situation. laura: when it comes trkey, president hartigan is facing all these -- president erdogan is facing all these economic -- >> turks have the ability to cope with their own national -- natural disasters when they come in the course of normal events. but as the turkish government has reached out for assistance for this situation, the responses from the international community, and i would note, from countries whose historic relations with turkey have not been positive, greece, israel, others, the responses in this case have been overwhelmingly positive. that's an encouraging sign. but the scale of this disaster is only beginning to unfold. as with all earthquakes anywhere, it's only in the days ahead that an accurate accounting of the damage done. first and foremost, of course, the casualties, the killed, the
injured. but also the infrastructure damage done in wintertime will require not just a turkish effort, but as the turkish government has requested, international assistance as well. laura: david satterfield, thanks so much for being with us tonight. >> thank you. laura: for the u.s. navy is trying to retrieve pieces of the chinese balloon shot down off the coast of south carolina on saturday. president biden was briefed about the balloon on tuesday and the white house is under pressure over why it was allowed to cross the country in the first place if china was believed to be using it for surveillance. here is republican congressman dusty johnson, who sits on the house select committee on competition with china. >> i do think the balloon should have been shot down before south carolina. i'm sure there are reasons why the white house didn't act, but the reasons they are giving publicly simply don't make a lot of sense. i'd like to get us into a classified environment, where
all members of congress and particularly those of us on the select committee on china can probe the answers of the white house a little bit more. i think there's more to the story that we haven't been told yet. laura: let's get more now from our north american correspondent, who joins us now. republicans are saying there is more to this story that hasn't been told. ha the white house messaging been a bit muddled? >> there's been so much confusion that has come out of this story. in the last hour, president biden spoke and said, i always wanted to shoot this balloon down, but he took the advice from the military. it's worth remembering this balloon isn't just any balloon. it's like the ngth of three buses. pentagon officials say it's about 200 feet tall. the transport sector -- secretary spoke about it and said shooting it down while it was flying over america would've been a danger to airspace, as well as on the ground. republicans have lashed out at president biden, saying, why did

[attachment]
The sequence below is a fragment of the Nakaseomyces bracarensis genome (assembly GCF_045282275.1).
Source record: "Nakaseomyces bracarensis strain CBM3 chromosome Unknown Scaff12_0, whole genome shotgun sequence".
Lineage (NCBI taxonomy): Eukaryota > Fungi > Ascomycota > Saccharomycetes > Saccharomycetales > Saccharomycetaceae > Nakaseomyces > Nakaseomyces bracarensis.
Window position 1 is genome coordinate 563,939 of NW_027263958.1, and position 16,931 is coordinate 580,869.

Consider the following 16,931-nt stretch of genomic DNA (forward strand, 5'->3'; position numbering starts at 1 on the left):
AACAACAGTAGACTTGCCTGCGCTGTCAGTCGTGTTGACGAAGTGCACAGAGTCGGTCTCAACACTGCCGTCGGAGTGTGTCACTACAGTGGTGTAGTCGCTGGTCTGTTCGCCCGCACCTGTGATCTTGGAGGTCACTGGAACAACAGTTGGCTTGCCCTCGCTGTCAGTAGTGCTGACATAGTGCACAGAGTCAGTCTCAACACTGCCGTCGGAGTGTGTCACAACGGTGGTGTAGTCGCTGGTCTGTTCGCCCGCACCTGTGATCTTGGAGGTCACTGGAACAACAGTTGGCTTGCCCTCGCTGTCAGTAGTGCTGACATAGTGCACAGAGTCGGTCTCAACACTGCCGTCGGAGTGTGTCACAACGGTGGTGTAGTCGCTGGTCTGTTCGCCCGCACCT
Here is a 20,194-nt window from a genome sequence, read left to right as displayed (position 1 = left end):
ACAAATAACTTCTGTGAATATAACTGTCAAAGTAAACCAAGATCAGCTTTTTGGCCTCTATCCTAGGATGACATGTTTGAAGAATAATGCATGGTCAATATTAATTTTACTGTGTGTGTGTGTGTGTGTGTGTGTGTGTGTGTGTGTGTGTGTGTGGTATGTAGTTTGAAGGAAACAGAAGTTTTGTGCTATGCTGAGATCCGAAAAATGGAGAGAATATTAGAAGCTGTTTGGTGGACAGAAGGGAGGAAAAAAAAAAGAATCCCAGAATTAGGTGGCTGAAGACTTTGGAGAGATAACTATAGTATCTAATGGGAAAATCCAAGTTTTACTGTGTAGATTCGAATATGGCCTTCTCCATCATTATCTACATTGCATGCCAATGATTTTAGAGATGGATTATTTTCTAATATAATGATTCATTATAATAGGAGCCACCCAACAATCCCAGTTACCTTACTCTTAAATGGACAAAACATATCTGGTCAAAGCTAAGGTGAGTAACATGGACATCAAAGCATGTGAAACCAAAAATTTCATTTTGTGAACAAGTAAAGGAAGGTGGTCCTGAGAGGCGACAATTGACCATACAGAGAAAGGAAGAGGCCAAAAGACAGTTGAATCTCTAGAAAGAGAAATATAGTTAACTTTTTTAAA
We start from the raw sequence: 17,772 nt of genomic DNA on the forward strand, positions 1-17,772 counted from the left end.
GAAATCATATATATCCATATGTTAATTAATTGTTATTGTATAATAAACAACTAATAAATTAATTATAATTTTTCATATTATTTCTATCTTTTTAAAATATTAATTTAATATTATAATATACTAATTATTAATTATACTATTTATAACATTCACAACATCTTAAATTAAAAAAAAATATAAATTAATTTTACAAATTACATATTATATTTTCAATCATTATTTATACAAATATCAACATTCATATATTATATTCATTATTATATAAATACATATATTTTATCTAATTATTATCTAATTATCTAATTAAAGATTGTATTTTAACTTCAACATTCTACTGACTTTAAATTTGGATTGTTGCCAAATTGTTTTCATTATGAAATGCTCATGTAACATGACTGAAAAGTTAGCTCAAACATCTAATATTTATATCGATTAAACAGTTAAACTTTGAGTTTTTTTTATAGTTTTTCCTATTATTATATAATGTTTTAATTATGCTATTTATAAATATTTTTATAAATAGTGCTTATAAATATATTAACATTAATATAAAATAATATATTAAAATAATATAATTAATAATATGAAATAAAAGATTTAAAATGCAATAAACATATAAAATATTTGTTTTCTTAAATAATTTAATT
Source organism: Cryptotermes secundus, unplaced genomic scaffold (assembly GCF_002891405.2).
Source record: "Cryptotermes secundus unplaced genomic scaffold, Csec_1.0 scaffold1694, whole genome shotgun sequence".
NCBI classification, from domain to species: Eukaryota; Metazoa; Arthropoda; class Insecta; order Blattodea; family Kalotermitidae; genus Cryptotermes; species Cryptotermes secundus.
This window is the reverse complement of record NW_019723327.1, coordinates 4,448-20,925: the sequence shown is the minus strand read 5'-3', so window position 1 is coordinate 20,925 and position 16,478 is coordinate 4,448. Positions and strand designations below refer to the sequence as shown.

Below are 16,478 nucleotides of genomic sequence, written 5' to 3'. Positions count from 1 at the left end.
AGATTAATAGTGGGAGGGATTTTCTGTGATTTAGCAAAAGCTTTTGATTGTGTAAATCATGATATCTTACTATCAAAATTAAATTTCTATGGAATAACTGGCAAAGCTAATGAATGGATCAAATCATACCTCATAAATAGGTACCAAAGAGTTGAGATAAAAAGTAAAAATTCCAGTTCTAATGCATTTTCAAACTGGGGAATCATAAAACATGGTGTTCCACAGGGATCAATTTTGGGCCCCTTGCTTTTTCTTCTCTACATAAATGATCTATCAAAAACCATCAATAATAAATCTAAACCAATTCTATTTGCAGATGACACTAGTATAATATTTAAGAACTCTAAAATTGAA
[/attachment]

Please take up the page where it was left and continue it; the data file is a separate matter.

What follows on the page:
it take so long. it was adrift for about a week. they are saying this would've never happened under donald trump. but it did. laura: aren't u.s. officials now briefing that three times under the trump administration a ball oon across the u.s., but apparently not for very long and trump officials didn't know? >> it turns out these are not a one-off. it has happened three times under trump's administration. donald trump has come on social media, that's not true -- has commented on social media, that's not true. john bolton was asked about it and he didn't categorically deny it, but he also said he didn't recall it happening during his tenure. he was fired by donald trump. as you say, republicans are saying, if there were balloons previously, they didn't last as long as this one did. as you mentioned, the navy is recovering the debris. once they do, perhaps the biden
administration can find out little bit more. laura: this is happening as the president prepares for his state of the union address. republicans are calling on him to be honest about the strategic threat with china. what can we expect from the president's speech? >> it's like the balloon is the uninvited guest to the state of the union address. of course, biden wants to remind americans of their legislative whens --ins. but the republicans have seized on this and say that it shows he is weak on china. i think it will feature heavily in the republican response to biden's speech. what we can expect from the president is he probably will talk about it and he might use the balloon as a way of sending that strong message to beijing that you can't do this in america whilst also trying to convince the american public and some of those republicans that he did act swiftly, and also, at the same time, say to beijing, you shouldn't have done this,
but we still want to work with you on things like climate change and the economy and what have you. biden is used to international crisis overshadowing his speech. last year, it came just six days after russia invaded ukraine. laura: thanks for joining us. let's go to england now, where tens of thousands of nurses and ambulance staff have been on strike, the first time both have taken industrial action on the same day. house leaders have warned today's action could be the most disruptive so far in this winter's pay dispute. our health editor reports. >> on the picket line, kelly explains why she was willing to go on strike. >> i wouldn't be here if i thought i'd left a patient at risk. >> a few hundred meters away, local ambulance staff were also picketing. >> we need more ambulances out on the road, but to staff them,